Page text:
From Home Furnishing Business
Housing on the Move
People are again jumping into the housing market and that could spark furniture sales.
Nothing spurs a furniture purchase like a move to another home.
It can be young people renting a first apartment, first-time homebuyers, or individuals and families making life changes to new abodes. Now that housing mobility has begun to pick up after being stagnant for more than five years, people planning to move are faced with decisions whether to rent or buy an existing or new home or apartment. Included in these choices are decisions on the age and size of the structure and of course the cost.
Mobility Picks Up
During the Recession, people tabled moving plans. As the economy improved, mobility has slowly increased and more people are opting to move. As shown in Table A, 60.6 percent of total U.S. housing units were moved into since the year 2000 and 38.4 percent in the last five years.
Apartments are particularly transient with 70 percent of apartment units moved into within that same five-year period. As expected, owner-occupied housing units are more stable with 20 percent of these units moved into in the last five years, and 56.7 percent since 2000.
Now that people are moving, what are the housing options? Consumers initially face the choice of purchasing or moving into a new or old property. With housing starts slow to recover from the Recession, people are increasingly faced with an aging housing industry. Table B illustrates the year current housing was built for all occupied housing units. (Note: Rental versus owner-occupied units is not shown separately as data showed no significant difference between the two.)
Particularly startling is that 28.7 percent of all housing is more than 55 years old and 55.4 percent is more than 35 years old. The majority of the housing inventory in 2014 (54.5 percent) was built between 1960 and 1999. Only 2.2 percent of housing units were built in the last four years and a total of 16.8 percent since 2000. Many current and potential homeowners are living in or considering older homes and face ongoing costs of renovations and repairs, which could potentially dip into new furniture expenditures.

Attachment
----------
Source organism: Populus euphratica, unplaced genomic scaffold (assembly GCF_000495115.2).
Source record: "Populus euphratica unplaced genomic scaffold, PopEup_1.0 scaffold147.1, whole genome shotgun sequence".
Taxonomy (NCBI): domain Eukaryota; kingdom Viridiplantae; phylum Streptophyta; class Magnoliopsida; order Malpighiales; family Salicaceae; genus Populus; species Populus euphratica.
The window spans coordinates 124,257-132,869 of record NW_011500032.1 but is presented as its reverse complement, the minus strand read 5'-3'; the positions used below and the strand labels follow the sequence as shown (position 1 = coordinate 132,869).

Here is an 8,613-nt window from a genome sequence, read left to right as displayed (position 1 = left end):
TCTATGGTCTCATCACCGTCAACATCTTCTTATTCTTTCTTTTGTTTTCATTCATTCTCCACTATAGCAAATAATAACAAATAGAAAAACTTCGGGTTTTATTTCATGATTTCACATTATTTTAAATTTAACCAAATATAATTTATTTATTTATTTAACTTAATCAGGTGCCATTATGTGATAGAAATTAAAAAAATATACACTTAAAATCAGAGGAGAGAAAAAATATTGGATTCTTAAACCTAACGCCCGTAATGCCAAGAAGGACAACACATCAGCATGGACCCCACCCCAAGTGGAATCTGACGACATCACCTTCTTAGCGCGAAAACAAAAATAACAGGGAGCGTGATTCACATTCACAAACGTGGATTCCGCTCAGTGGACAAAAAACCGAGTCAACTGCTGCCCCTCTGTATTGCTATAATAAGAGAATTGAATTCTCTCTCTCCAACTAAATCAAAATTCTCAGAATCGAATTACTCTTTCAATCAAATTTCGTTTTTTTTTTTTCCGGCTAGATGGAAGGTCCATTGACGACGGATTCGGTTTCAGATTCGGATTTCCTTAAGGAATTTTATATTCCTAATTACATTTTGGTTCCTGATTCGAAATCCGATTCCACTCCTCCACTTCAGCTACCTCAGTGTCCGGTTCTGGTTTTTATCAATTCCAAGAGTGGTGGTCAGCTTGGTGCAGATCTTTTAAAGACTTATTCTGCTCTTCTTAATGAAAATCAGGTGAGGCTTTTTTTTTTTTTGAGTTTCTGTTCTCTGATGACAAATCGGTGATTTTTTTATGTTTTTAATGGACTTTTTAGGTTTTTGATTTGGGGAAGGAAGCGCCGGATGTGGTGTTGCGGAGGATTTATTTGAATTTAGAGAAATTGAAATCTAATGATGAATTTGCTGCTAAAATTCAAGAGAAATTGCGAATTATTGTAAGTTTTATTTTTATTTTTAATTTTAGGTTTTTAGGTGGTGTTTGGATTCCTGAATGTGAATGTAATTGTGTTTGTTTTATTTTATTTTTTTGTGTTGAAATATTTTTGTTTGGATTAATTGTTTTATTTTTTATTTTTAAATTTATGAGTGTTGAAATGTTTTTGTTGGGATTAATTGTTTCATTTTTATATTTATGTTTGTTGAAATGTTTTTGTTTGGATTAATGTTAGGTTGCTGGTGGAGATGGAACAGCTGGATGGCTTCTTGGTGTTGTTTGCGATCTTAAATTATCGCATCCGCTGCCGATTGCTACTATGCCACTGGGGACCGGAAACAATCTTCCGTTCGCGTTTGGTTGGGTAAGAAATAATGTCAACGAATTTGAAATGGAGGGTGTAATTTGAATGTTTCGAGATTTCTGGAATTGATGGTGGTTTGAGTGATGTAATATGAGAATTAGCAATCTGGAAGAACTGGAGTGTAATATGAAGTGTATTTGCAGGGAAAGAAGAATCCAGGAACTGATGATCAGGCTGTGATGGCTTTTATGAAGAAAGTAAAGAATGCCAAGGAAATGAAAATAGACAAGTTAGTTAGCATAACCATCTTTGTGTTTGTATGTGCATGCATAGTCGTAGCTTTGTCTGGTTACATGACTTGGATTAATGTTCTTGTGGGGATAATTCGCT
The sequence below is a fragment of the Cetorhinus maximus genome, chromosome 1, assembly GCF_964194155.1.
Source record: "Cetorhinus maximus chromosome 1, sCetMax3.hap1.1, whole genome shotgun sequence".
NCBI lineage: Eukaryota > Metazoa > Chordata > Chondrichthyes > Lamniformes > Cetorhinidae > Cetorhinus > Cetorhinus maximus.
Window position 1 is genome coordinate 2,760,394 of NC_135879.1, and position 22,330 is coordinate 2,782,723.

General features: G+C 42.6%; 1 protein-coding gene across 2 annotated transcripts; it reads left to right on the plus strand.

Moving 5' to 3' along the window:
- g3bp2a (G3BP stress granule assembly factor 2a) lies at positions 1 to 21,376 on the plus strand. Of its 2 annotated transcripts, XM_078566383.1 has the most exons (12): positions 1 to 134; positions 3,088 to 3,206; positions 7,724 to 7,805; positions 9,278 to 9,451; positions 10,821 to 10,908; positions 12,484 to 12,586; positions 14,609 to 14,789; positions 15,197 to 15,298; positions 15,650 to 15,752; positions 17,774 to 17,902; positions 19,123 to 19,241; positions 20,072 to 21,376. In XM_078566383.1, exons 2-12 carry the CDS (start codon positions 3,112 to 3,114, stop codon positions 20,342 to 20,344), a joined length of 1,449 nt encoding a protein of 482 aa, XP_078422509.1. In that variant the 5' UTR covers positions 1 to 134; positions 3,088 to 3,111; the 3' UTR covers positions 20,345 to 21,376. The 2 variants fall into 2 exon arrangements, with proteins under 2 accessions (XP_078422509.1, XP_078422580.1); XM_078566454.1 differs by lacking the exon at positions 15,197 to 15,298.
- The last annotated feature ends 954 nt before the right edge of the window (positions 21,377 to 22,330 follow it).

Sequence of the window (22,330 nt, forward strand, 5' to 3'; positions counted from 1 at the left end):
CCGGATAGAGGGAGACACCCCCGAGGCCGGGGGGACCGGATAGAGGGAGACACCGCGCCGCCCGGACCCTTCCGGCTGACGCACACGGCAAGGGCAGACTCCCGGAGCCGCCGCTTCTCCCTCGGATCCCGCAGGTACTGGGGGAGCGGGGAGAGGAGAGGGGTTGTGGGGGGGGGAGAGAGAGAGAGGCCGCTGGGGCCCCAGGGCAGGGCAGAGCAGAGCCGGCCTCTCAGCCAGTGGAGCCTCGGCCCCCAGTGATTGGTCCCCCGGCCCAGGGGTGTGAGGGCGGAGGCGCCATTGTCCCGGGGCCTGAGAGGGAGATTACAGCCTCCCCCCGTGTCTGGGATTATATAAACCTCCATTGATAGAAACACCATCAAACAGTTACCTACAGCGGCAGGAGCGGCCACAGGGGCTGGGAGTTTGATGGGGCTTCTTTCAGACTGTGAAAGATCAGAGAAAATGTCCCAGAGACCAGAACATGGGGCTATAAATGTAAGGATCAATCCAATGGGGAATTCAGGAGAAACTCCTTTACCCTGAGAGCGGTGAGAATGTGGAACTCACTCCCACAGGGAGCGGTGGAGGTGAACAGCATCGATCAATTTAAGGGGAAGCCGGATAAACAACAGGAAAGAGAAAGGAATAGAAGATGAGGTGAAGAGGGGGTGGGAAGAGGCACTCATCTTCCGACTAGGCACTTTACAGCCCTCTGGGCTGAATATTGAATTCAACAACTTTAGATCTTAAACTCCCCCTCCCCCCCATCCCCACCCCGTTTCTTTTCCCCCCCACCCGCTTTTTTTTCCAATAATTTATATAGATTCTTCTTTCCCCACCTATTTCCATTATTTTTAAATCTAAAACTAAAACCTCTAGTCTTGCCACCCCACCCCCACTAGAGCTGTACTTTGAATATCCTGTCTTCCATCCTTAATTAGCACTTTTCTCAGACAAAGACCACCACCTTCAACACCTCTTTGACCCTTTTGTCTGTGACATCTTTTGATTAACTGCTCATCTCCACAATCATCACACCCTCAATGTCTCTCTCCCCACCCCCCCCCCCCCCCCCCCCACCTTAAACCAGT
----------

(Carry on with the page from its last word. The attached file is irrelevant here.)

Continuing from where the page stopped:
One thing is clear, single-family houses keep getting bigger. As shown in Table C, the average size of a new single-family home has grown 17.2 percent since 2000 to 2,657 square feet.
Meanwhile new apartment construction, which peaked in 2008 at an average 1,300 square feet, is holding now at 1,151 square feet.
The monthly mortgage paid by homeowners has actually fallen somewhat since 2009; however, rents have increased significantly (Table D).
Low interest rates over the last few years have made refinancing existing mortgages and new purchases attractive. In 2014, 18 percent of all owner-occupied housing units were paying more than $2,000 in monthly mortgage payments down from 21 percent in 2009. In contrast, renter-occupied housing units costing more than $1,000 a month grew from 33.4 percent of all units in 2009 to 41.7 percent in 2014.
What percent of household income is being spent on housing? And, what is the acceptable level? According to the Census Bureau, “The conventional public policy indicator of housing affordability in the United States is the percent of income spent on housing. Housing expenditures that exceed 30 percent of household income have historically been viewed as an indicator of a housing affordability problem.”
In all occupied housing units owned or rented (Table E), the percent of residents spending 30 percent or more of household income has fallen from 36.4 percent of all units 2009 to 33.4 percent in 2014, a healthy sign. In addition, monthly expenditures of 20 to 29 percent of household income have as also fallen from 23 percent of units in 2009 to 21.7 percent in 2014.
As shown in Table F,
homeowners spent a significantly less percentage of household income on housing over the last five years. Since 2009, the percent of owner-occupied units with owner’s spending more than 30 percent of their income has fallen significantly from 30.4 percent of houses to 24.8 percent.
Traditionally, renters spend significantly more of their income on housing than owners and the percentages have held steady between 2009 and 2014. In 2014, 47.9 percent of renters spent 30 percent or more of household income on rent, almost double the percent of owners.